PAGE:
Opinion

Targeting minimal residual disease: a path to cure?

Published online:

Abstract

Therapeutics that block kinases, transcriptional modifiers, immune checkpoints and other biological vulnerabilities are transforming cancer treatment. As a result, many patients achieve dramatic responses, including complete radiographical or pathological remission, yet retain minimal residual disease (MRD), which results in relapse. New functional approaches can characterize clonal heterogeneity and predict therapeutic sensitivity of MRD at a single-cell level. Preliminary evidence suggests that iterative detection, profiling and targeting of MRD would meaningfully improve outcomes and may even lead to cure.

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Acknowledgements

The authors thank C. Love and M. Stevens for thoughtful review and comments. D.M.W. and S.R.M. are supported by the Koch Institute–Dana-Farber/Harvard Cancer Center Bridge Project, the National Cancer Institute (NCI) R33 CA191143 and the NCI Cancer Systems Biology Consortium U54 CA217377. D.M.W. is a Leukaemia and Lymphoma Society Scholar. M.A.M. is supported by NCI K08 CA212252.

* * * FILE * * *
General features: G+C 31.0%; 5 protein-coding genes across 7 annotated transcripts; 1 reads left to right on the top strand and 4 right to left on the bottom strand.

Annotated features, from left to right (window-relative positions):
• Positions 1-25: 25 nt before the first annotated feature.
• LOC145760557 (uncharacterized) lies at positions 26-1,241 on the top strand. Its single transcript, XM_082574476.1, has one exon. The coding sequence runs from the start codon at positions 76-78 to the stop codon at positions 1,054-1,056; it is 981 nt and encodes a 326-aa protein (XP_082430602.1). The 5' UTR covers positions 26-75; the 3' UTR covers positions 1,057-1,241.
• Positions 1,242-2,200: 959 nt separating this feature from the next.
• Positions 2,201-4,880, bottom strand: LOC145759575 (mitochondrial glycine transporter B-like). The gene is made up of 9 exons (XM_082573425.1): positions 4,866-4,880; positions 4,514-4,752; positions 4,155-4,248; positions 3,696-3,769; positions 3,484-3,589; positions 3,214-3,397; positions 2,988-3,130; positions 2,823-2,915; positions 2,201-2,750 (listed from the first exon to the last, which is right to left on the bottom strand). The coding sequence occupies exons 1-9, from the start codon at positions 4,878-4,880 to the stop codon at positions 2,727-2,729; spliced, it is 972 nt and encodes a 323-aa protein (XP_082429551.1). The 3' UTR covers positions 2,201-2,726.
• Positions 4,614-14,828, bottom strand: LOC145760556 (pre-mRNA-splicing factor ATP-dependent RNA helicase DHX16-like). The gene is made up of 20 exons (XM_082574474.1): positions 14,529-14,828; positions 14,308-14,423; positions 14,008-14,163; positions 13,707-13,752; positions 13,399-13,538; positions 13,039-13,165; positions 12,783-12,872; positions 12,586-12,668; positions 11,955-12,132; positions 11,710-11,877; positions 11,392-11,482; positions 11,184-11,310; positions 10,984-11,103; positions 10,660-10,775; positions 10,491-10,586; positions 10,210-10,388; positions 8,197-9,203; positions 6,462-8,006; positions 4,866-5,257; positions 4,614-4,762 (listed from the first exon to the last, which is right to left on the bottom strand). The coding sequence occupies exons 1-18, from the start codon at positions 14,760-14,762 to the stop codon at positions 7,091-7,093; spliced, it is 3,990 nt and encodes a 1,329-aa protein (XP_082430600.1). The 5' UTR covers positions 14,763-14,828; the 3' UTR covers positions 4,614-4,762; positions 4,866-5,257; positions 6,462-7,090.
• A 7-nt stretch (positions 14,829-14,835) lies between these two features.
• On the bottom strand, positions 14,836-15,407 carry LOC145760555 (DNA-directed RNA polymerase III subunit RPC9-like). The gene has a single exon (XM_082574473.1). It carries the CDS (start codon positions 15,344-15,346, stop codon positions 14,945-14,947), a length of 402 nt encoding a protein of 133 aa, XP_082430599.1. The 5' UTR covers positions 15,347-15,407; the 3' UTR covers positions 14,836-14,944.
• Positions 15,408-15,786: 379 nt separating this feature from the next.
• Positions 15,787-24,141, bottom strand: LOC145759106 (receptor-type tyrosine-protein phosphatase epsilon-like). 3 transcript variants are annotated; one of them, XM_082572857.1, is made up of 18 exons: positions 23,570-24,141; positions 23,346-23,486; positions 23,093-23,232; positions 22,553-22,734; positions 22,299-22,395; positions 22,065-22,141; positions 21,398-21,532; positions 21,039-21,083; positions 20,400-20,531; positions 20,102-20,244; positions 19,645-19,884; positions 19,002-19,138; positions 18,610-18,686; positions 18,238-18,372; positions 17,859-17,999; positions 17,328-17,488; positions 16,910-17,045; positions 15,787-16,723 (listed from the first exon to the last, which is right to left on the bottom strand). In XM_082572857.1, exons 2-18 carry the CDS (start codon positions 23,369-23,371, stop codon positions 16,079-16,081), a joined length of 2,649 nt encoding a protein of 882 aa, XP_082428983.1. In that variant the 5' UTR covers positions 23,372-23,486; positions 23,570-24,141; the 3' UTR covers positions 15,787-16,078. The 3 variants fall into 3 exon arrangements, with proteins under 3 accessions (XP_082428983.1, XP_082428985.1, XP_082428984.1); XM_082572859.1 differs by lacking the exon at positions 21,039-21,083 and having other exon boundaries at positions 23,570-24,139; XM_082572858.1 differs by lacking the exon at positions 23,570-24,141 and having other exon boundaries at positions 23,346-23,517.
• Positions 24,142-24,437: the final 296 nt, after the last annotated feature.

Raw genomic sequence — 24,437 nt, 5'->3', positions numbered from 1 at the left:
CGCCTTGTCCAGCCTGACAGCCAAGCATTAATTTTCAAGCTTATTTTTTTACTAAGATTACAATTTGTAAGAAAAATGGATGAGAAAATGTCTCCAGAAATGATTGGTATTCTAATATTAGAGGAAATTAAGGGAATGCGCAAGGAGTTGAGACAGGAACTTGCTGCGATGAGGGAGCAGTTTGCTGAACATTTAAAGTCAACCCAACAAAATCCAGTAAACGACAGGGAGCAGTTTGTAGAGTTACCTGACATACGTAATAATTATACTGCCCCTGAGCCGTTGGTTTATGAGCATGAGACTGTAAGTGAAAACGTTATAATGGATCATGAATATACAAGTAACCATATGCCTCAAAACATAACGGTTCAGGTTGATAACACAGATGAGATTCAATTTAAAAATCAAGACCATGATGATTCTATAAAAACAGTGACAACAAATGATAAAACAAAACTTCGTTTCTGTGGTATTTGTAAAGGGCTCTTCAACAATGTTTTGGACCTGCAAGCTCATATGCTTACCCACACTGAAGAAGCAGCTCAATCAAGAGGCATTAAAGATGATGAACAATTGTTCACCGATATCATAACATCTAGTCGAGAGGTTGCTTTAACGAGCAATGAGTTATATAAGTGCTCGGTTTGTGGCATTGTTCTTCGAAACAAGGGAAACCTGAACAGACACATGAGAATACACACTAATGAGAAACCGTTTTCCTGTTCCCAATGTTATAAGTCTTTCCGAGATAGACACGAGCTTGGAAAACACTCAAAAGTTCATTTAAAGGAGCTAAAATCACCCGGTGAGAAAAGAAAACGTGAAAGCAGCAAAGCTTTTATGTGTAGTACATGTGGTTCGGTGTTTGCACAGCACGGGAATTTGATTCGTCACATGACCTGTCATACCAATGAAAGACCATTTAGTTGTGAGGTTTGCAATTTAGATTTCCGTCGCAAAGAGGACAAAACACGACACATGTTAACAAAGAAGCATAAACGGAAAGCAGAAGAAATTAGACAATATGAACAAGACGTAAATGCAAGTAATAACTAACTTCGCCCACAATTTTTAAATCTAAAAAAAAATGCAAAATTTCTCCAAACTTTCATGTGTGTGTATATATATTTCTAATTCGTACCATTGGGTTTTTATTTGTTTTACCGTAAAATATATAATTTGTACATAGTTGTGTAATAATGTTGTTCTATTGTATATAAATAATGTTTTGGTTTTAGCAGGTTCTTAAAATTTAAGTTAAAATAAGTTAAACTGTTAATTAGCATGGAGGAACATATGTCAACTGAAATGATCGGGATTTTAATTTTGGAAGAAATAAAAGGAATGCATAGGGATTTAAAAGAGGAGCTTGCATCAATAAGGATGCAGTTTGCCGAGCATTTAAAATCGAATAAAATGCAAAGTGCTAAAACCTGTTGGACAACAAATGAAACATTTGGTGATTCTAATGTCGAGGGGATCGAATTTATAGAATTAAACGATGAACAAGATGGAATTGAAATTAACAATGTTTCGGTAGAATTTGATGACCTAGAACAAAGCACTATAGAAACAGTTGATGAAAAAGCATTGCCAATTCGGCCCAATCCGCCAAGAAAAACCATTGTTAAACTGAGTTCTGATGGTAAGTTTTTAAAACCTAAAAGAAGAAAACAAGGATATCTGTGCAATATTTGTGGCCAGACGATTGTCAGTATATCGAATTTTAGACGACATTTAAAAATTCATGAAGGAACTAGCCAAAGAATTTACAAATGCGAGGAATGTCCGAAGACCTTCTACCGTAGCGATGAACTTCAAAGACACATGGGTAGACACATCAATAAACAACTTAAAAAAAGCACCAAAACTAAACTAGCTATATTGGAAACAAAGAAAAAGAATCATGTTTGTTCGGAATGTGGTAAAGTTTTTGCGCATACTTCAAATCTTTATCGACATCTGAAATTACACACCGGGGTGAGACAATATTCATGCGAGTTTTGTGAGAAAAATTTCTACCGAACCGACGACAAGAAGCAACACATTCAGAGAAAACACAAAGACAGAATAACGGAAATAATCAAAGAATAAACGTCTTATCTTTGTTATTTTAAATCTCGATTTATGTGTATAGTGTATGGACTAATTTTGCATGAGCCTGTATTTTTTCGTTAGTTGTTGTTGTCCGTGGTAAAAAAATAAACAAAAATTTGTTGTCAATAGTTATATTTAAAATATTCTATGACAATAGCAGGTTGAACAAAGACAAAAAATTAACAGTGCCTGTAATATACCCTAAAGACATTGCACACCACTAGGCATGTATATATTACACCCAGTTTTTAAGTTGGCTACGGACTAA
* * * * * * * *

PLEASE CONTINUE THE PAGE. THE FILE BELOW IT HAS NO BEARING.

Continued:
Author information

Affiliations

  1. Marlise R. Luskin and Mark A. Murakami are at the Department of Medical Oncology, Dana-Farber Cancer Institute, Boston, Massachusetts 02215, USA.

    • Marlise R. Luskin
    •  & Mark A. Murakami
  2. Scott R. Manalis is at the Koch Institute for Integrative Cancer Research and the Departments of Biological Engineering and Mechanical Engineering at the Massachusetts Institute of Technology, Cambridge, Massachusetts 02139, USA.

    • Scott R. Manalis
  3. David M. Weinstock is at the Department of Medical Oncology, Dana-Farber Cancer Institute, Boston, Massachusetts 02215, USA, and at the Broad Institute of the Massachusetts Institute of Technology and Harvard University, Cambridge, Massachusetts 02142, USA.

    • David M. Weinstock

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Contributions

M.R.L, M.A.M., S.R.M. and D.M.W. researched data for the article, substantially contributed to discussion of content, wrote the article and reviewed and edited the manuscript before submission.

Competing interests

D.M.W. declares that he is a consultant for and receives research funding from Novartis and is a founder of Travera. S.R.M. declares that he is a founder of Affinity Biosensors and a founder and scientific adviser of Travera. The other authors declare no competing interests.

Corresponding authors

Correspondence to Scott R. Manalis or David M. Weinstock.